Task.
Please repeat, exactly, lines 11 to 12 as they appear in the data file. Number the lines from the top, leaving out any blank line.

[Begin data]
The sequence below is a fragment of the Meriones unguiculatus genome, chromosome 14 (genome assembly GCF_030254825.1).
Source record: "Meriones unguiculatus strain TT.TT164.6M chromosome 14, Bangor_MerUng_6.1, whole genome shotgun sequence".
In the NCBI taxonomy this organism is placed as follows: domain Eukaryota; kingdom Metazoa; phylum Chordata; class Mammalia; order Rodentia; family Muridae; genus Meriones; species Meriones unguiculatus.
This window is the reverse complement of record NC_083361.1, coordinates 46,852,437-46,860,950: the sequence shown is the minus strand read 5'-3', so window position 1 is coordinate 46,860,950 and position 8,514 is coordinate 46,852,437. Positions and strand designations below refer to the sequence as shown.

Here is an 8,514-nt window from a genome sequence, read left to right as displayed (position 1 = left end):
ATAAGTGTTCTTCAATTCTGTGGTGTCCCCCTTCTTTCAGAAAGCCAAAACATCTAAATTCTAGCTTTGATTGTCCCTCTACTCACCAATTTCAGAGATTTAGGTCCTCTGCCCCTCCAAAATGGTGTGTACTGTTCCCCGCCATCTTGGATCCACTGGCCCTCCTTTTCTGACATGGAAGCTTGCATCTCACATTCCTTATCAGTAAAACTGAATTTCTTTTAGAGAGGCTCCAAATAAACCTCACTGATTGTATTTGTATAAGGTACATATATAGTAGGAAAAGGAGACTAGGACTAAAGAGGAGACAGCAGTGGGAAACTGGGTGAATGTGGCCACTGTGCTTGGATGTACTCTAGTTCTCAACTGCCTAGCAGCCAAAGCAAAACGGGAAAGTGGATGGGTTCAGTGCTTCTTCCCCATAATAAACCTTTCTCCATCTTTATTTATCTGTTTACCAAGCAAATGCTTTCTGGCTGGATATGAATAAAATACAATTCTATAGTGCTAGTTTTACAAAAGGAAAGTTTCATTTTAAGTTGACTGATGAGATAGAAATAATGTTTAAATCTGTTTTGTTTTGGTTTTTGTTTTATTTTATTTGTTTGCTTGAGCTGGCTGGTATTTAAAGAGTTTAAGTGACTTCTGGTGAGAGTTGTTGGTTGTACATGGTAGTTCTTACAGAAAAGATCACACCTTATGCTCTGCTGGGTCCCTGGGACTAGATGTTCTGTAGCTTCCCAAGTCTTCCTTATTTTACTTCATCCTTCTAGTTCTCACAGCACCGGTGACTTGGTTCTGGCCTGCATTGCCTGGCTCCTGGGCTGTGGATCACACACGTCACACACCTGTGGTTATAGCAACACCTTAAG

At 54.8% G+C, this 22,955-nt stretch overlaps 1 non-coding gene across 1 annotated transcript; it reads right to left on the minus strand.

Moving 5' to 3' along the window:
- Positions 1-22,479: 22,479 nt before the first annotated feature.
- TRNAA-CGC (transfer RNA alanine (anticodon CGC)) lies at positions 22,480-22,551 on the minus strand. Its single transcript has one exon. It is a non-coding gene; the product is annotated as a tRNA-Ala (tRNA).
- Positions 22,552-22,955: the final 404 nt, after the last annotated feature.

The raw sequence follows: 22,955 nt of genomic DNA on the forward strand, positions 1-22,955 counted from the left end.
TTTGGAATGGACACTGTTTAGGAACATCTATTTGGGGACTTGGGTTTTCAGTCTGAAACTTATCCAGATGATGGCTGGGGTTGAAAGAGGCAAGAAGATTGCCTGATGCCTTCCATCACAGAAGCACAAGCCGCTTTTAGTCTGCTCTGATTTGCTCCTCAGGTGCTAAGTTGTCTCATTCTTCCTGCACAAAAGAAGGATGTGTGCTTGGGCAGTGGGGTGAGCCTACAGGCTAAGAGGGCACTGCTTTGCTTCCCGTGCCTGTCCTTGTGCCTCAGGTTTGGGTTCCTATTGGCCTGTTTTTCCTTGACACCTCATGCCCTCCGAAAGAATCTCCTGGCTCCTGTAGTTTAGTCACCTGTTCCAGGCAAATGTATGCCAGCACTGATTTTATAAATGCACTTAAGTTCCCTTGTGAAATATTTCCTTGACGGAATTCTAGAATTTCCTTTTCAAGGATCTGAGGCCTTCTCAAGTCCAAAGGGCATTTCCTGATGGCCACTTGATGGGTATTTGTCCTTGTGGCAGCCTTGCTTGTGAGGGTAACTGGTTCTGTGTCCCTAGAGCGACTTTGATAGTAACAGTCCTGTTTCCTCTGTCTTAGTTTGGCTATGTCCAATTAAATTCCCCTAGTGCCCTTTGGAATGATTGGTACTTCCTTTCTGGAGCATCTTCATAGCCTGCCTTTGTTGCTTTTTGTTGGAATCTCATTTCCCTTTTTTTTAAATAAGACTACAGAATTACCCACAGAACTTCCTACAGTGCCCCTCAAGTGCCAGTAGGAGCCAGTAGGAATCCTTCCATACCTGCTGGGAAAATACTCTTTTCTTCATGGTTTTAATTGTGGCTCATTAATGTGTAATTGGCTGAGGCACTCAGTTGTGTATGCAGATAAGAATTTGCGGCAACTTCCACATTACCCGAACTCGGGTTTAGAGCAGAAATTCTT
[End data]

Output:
- Positions 22,552-22,955: the final 404 nt, after the last annotated feature.

The raw sequence follows: 22,955 nt of genomic DNA on the forward strand, positions 1-22,955 counted from the left end.